In December 2014, Renee hatched a plan to buy her husband’s cattle. She had secretly started a Facebook page called VEGAN Journal of a RANCHERS WIFE. Early posts included peaceful photos of her animals grazing and anxious messages about her animal welfare concerns. Within months, the page amassed thousands of followers.

One of them was filmmaker Kip Andersen, the producer of cult documentaries Cowspiracy and Seaspiracy. “I was really inspired by her story and reached out immediately to see what I could do to help,” he says. Andersen encouraged Renee to set up an Indiegogo page to capture donations. She formed a nonprofit organization in February 2015, named Rowdy Girl Sanctuary after its raucous muse.

Renee began trying to intercept every trailer load of calves Tommy sent out to market. Unable to turn a profit on the cows that he was still paying to feed and shelter, he felt that the cleanest way to split up was to get out of the business altogether.

So one day out in the pasture Renee tried her luck. “I said, ‘If you’re going to sell all these cows anyway, then why don’t you just sell them to me?’” she says. Tommy didn’t believe she could come up with the money, but by May 2015, her Indiegogo campaign had raised more than $36,000. He agreed to sell the cows to Renee, and to help her run the sanctuary. Their first rescues were the couple’s very own cattle.

Something had also shifted in Tommy over roughly the six months prior that made his decision easier. He had watched the 2011 documentary Forks Over Knives, which claims that a plant-based diet can reduce the risk of heart disease, obesity, diabetes, cancer, and more, and begun to see veganism in a new light. “Since my father died of a heart attack at barely 62 years of age, I took that quite seriously,” he says.

Reunited in their new purpose, the couple were at peace again. But Tommy paid a price: He lost his business partner, with whom he had grown hay for years. More than that, he says he lost a friend—he was “like my brother”—when his former partner virtually disowned him for going vegan. “We split up our operation and went in different directions,” Tommy says. (The two made up shortly before his friend died.)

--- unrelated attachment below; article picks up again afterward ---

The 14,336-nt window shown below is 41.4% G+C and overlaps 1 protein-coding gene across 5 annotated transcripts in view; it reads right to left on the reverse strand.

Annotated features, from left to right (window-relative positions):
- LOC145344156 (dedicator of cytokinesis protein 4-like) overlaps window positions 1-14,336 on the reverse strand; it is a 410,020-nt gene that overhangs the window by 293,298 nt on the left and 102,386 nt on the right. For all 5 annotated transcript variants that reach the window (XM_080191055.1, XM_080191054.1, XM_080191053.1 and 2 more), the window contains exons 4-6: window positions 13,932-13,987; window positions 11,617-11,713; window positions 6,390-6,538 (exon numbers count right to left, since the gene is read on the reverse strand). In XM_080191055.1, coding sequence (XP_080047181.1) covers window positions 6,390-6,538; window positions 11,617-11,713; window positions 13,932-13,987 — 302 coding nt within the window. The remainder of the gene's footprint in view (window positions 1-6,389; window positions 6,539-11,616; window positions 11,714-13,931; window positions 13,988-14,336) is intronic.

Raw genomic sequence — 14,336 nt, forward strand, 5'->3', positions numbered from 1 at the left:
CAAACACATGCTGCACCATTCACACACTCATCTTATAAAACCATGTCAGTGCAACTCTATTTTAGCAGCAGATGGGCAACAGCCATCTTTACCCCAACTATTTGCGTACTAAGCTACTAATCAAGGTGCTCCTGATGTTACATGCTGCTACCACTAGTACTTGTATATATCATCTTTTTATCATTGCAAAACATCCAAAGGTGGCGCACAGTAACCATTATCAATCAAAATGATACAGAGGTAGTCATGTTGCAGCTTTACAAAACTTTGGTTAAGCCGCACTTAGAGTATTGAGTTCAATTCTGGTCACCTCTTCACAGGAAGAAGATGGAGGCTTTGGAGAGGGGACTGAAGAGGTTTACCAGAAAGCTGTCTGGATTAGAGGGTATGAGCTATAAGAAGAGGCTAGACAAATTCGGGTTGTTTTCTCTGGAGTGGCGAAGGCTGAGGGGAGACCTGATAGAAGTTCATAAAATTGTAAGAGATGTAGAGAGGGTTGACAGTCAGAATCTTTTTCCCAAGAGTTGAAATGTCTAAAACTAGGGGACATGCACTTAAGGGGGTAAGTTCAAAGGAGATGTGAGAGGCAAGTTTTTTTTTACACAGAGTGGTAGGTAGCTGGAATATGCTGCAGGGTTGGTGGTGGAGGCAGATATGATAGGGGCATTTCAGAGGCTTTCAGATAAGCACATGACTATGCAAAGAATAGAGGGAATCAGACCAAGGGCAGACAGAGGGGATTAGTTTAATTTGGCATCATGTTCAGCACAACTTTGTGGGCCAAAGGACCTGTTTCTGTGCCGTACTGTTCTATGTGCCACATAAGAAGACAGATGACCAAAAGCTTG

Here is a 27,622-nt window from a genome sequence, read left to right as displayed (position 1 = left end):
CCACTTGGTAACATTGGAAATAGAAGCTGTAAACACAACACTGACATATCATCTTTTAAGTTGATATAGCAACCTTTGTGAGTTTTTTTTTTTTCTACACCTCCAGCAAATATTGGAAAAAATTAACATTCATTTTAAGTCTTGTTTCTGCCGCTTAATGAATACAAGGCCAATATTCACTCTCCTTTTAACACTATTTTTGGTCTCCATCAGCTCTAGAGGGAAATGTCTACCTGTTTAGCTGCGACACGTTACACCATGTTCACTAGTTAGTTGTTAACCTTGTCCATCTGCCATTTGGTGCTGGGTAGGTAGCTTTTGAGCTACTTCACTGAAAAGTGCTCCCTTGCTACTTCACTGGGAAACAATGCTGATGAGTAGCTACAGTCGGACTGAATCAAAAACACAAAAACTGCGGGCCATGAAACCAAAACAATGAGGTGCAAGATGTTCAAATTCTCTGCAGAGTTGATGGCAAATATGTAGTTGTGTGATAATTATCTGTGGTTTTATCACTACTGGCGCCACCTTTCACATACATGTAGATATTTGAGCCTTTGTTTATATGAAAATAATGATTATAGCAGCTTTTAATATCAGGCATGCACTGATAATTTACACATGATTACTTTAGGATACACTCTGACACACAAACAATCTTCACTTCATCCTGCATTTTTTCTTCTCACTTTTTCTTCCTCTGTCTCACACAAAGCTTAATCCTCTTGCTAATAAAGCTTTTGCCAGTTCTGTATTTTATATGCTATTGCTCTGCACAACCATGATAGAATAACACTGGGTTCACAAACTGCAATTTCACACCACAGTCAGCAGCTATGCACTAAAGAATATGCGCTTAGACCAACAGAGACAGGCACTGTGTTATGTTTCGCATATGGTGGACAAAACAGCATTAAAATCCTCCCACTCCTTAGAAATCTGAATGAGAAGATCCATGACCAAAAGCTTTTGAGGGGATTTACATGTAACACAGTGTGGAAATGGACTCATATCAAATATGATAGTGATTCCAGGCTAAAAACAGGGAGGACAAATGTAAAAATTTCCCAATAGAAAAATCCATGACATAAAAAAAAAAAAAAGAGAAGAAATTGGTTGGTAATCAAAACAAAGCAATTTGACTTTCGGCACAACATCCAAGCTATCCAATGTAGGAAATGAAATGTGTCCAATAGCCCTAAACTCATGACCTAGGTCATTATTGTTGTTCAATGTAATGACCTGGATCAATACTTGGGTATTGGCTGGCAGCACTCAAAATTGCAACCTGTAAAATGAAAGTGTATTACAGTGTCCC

Since opening in 2015, Rowdy Girl Sanctuary has been home to approximately 225 rescued cows, pigs, chickens, ducks, donkeys, goats, and sheep. In 2019, after three different floods hit the Angleton farm—the nearby river breached its banks—the couple decided to move inland. The current operation is 135 miles northwest on a 147-acre ranch in Waelder, Texas.

On the outside, the sanctuary looks much like any other farm. Tommy does “the dirt work,” which includes patching up fences, feeding the animals, and making sure they have appropriate veterinary care until the animals naturally reach the end of their lives. (“We have one cow here right now who’s 25 years old,” says Renee. Cows can naturally live up to 20 years or so, but both dairy and beef cows generally go to slaughter long before then.)

About now, Tommy is also preparing the fall vegetable garden. He grows organic vegetables without any animal inputs for themselves and to sell locally. (Many store-bought organic fertilizers contain ingredients such as bone meal, blood meal, and chicken feather meal.) There’s a drought happening in Waelder, but his onions, cabbage, peas, and perennial asparagus crop are all “going well,” Tommy says. He’ll also be harvesting pecans in the next couple of weeks.

Renee’s in charge of fundraising via monthly memberships, which pay for the sanctuary’s operational costs. Right now there are 630 members, though Renee is hoping to reach 800 to cope with the current drought. The various suggested tiers start at $8, which buys “2 bags of apples each month,” according to the Rowdy Girl website, and gets donors invitations to all events and film screenings that happen on the ranch. The most expensive tier is $200 per month—money that goes toward infrastructure updates around the farm and gives donors the opportunity to host a gathering at the sanctuary.

The most common source of new animals to the sanctuary are “farmers surrendering animals that they have gotten close to,” Renee says. Sonny Allen, the 61-year-old rancher and real estate broker who helped sell the Waelder land to the couple, gave Renee a calf that was abandoned by its mother. His name was Buster because he’d constantly bonk his head into Allen’s crotch while looking for milk. “He would just kind of cuddle,” says Allen. “I was like, ‘I can’t eat Buster.’”